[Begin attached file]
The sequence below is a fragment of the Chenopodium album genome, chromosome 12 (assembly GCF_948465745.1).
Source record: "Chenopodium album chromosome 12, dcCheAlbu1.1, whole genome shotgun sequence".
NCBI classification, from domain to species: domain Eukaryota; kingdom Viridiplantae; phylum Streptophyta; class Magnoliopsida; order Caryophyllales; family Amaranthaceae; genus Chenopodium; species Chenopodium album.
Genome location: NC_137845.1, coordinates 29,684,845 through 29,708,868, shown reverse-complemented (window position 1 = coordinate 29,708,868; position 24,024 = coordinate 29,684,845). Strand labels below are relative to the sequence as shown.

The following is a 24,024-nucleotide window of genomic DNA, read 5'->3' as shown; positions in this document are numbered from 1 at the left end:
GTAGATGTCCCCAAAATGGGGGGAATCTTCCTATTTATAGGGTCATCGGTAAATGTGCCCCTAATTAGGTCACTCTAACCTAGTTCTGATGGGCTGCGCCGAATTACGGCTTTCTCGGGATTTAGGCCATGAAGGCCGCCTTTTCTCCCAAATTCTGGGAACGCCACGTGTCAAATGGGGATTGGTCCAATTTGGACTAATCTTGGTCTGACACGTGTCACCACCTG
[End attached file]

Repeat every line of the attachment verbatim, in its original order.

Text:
The sequence below is a fragment of the Chenopodium album genome, chromosome 12 (assembly GCF_948465745.1).
Source record: "Chenopodium album chromosome 12, dcCheAlbu1.1, whole genome shotgun sequence".
NCBI classification, from domain to species: domain Eukaryota; kingdom Viridiplantae; phylum Streptophyta; class Magnoliopsida; order Caryophyllales; family Amaranthaceae; genus Chenopodium; species Chenopodium album.
Genome location: NC_137845.1, coordinates 29,684,845 through 29,708,868, shown reverse-complemented (window position 1 = coordinate 29,708,868; position 24,024 = coordinate 29,684,845). Strand labels below are relative to the sequence as shown.

The following is a 24,024-nucleotide window of genomic DNA, read 5'->3' as shown; positions in this document are numbered from 1 at the left end:
GTAGATGTCCCCAAAATGGGGGGAATCTTCCTATTTATAGGGTCATCGGTAAATGTGCCCCTAATTAGGTCACTCTAACCTAGTTCTGATGGGCTGCGCCGAATTACGGCTTTCTCGGGATTTAGGCCATGAAGGCCGCCTTTTCTCCCAAATTCTGGGAACGCCACGTGTCAAATGGGGATTGGTCCAATTTGGACTAATCTTGGTCTGACACGTGTCACCACCTG